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What is a Fiduciary Financial Advisor?

By on December 2, 2020
Categories: CHOOSING YOUR FINANCIAL ADVISOR

Have you ever wondered, “What is a fiduciary financial advisor?” While financial advisors can help manage your wealth, they don’t all operate in the same way. One component that establishes this distinction is fiduciary duty. Technically, “fiduciary financial advisor” is not an official term – a more apt description includes how the obligations of fiduciary duty apply to financial advisors. Understanding the meaning of a financial advisor with fiduciary duty reveals how professionals make recommendations and what motivates their advice.

In most cases, opting for a fiduciary is in the client’s best interest because he or she is required to reveal conflicts of interestopens PDF file that may influence advice. Keep reading to find out why it’s worth finding a fiduciary to manage your wealth.

Fiduciary Duty Explained

Financial advisors can be broken out into two separate categories: Advisors who are held to a fiduciary duty and those held to a suitability standard. Registered Investment Advisers (RIA), are fiduciaries under the Security and Exchange Commission (SEC).

The term fiduciary involves a level of ethics that isn’t necessarily present in all types of advisors. According to the SEC, an investment adviser has a fiduciary duty and is bound to be transparent and disclose any conflicts of interest to his or her clients. They must provide duty of care, which means they must provide unbiased financial advice. They must also act based on duty of loyalty, meaning they must disclose any conflict of interest are prohibited from overreaching or taking unfair advantage of a client’s trust. These principles may seem reasonable to expect from someone who manages your money, but these SEC rules clearly state the context in which investment advisors are obligated to act in the client’s best interest when they are acting with the duty of fiduciary. Both the duty of care and the duty of loyalty apply to the entire relationship between an advisor and client.

A financial advisor with discretionary authority can make trades on your behalf without having to consult you each and every time. That’s why an investment advisor’s duties are so important. They can have a wide berth of control over the details of your investments. You may not want an advisor a suitability obligation to have the ability to make investment decisions based on self-serving commissions or other conflicts of interests. If there is a conflict of interest, fiduciary advisor must eliminate it or make a full and fair disclosureopens PDF file to the client.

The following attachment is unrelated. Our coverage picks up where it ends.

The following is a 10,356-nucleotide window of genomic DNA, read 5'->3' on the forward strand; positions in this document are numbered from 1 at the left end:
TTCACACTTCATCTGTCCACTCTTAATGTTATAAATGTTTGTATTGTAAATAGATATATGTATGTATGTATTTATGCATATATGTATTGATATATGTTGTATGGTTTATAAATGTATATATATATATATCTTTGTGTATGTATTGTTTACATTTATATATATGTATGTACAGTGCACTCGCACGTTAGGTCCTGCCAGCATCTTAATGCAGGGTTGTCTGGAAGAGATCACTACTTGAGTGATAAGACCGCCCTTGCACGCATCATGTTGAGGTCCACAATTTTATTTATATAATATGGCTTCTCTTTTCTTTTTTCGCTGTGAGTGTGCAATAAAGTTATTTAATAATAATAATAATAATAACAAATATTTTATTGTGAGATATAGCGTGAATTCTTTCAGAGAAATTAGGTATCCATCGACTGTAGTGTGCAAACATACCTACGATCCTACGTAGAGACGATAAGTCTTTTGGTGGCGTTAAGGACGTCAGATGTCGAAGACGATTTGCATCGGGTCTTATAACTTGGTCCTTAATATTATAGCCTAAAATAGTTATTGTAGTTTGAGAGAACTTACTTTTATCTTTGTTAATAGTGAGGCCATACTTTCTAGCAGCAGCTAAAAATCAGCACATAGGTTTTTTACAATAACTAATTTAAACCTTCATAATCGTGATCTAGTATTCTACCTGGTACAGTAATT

Trust is a major component of any relationship and your financial advisor is no different. Take the time to perform your own due diligence before choosing the right individual to handle your investments. This is the best way to safeguard your money as you build your wealth.

Advisor Compensation

Fiduciary duty is often referred to as the highest duty of care. So how does your investment advisor get compensated for managing your investments while delivering this level of service? At Dowling & Yahnke Wealth Advisors, we charge a percentage of your assets under management. For the first $2 million, the annual fee is 0.85%, but the incremental fee declines as assets grow above predetermined tiers.

You may see other “fee-only” compensation structures from financial advisors. For instance, some may charge an hourly rate. You’ll be charged each time you utilize services like a consultation on a complex financial situation or a one-time portfolio review.

Other investment advisors may charge a flat fee or annual retainer. You’ll likely meet to create a financial plan and then have access to a set number of consultations throughout the year. If you want to learn more about financial planning, read our latest article titled “What is financial planning?” on our blog.

All of these fee structures are in stark contrast to how advisors who are not fiduciaries typically charge. These advisors receive a commission when you purchase specific funds or other products.  They may either get paid when purchasing or selling the stock on your behalf. The Financial Industry Regulatory Authority (FINRA) offers guidance on fair prices and commissions, most notably recommending a maximum fee of 5% per trade, depending on the circumstances.

Fiduciary vs. Suitability Rules

Part of the distinction between a fiduciary and a non-fiduciary comes down to the standard of care. An advisor with a fiduciary duty must make recommendations in your best interest, disclose any potential and material conflicts of interest, and be loyal to you.